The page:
I spent 3 years writing a book, then I couldn't find a literary agent to represent it. It's a cliché, really. But there were extenuating circumstances. The subject of my book, The True Adventures of Gidon Lev, was in his mid-eighties, and there was some kind of mysterious virus beginning to make headlines. Gidon's dearest wish was to hold his book in his hands, and it was up to me to make that dream come true for him. I queried over fifty agents. Those who responded said the same two things over and over. 'A book about this subject is too depressing' or 'there are too many books about this subject.'
There's a saying in Hollywood: 'If anybody knew what made a hit, every movie would be a hit.' It goes without saying, now as then, that nobody knows anything at all. I knew that my book was good. Maybe even Oprah good. It's not a typical Holocaust story by any stretch of the imagination. My pitch described the book as hopeful and uplifting, a book in the vein of Tuesdays With Morrie or The Choice. No go.
Publishers and, by extension agents, are risk-averse. I get it. I was a story analyst in Hollywood for ten years. In essence, my job was to decide very quickly what kind of material was both well-written and likely to grab the attention of movie fans or, conversely, poorly conceived and likely to be an expensive bomb. I was one of the hundreds of underpaid gatekeepers in Hollywood, and it was a great job. I went on to become a developmental editor and book doctor.
In Hollywood, there's another saying: 'Viewers want the same. But different.' There is a hunger for content that is both familiar and fresh, challenging, and comforting. I knew that The True Adventures fell into the latter category but with a twist: it was also likely to be one of the last books with the words of a living Holocaust survivor. In these tumultuous times, these stories matter now more than they ever did.
But I didn't have time to wait for someone else to have faith in Gidon's story, not to mention the eighteen months to two years it would take to get the book out should I get so lucky. I didn't give up as much as go rogue. I decided to publish independently. The decision was right for Gidon and me both. It got the book out there in the world, which for Gidon was the proudest moment of his long life.
But publishing independently was a strike against the book, right out of the gate. A noteworthy and exciting project on Facebook to help authors with canceled book tours during the Coronavirus refused to consider supporting The True Adventures because it wasn't published traditionally. The majority of high exposure book review media outlets, as a policy, will not review independently published books. Many awards and book competitions either disallow independently published books or put them in their own category. 'We have to draw the line somewhere,' the refrain goes.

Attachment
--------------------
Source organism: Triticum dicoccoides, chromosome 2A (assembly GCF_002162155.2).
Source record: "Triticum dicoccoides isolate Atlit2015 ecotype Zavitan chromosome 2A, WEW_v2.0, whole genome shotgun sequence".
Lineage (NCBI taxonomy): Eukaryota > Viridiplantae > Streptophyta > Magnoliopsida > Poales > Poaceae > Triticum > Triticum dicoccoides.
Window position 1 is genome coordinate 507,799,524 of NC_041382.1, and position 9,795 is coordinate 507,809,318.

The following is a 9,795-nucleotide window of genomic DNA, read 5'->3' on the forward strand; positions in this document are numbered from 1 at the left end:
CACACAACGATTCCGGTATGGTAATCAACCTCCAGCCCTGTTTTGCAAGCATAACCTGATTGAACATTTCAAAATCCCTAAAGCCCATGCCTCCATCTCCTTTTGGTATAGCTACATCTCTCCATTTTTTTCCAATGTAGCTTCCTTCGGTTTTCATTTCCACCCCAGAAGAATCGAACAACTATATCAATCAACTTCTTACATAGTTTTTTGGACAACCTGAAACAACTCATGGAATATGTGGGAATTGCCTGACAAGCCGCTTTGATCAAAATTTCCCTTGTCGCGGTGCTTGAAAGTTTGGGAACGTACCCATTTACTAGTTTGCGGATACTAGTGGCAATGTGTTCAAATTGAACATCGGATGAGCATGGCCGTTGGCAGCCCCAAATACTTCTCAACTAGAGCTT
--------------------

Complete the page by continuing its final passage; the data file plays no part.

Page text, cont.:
I understand. It's math, really. A torrent of content needs gatekeepers, and gatekeepers cost money. It's simply more efficient to use the "off" switch on content with no barrier to entry. Profit, loss, and creativity make for uneasy bedmates.
Creatives tell themselves that "the cream rises to the top," but that's a myth. Good work doesn't "find its audience" magically. There are algorithms and keywords. Publicity is costly and time-consuming. Traditional publishers have the highest barrier to entry for writers and pockets deep enough to set that marketing and publicity machine into motion.
A manuscript is like someone trying to hitch a ride on the highway. Literary agents pass by without a glance. Unless writers have an attractive, almost impossible collection of achievements already: A platform, a strong presence on social media, and the most essential thing - a book that just so happens to have threaded the tiny, dancing needle of "what's selling right now." Having all of those things lined up is like nailing a moonshot from across the gym.
For independent writers, there is no barrier to entry, per se. Anyone can publish a book. But the next hurdle – getting it read at all – never mind reviewed well, recommended, and talked about, is a tough row to hoe. Writing is one thing, but navigating the complicated world of publicity, marketing, advertising, rankings, and keywords on dashboards over multiple platforms is what people have built entire careers around doing. For those writers who know for sure that they don't want to spend the time attempting to learn these complicated, essential skills in a hurry, there is no shortage of services that will do it for you. But if you don't understand the landscape, how do you know what you do and do not need? Who can you trust? What is reasonable to pay?
Online, Amazon and its algorithms are not democratic, actually. It takes considerable time and know-how to figure out the right keywords and how much to spend on your "sponsored" ad "bids." It takes a distinct skill set to write copy for a compelling book description. It takes connections to get some good blurbs, and it takes cold hard cash to get trade reviews.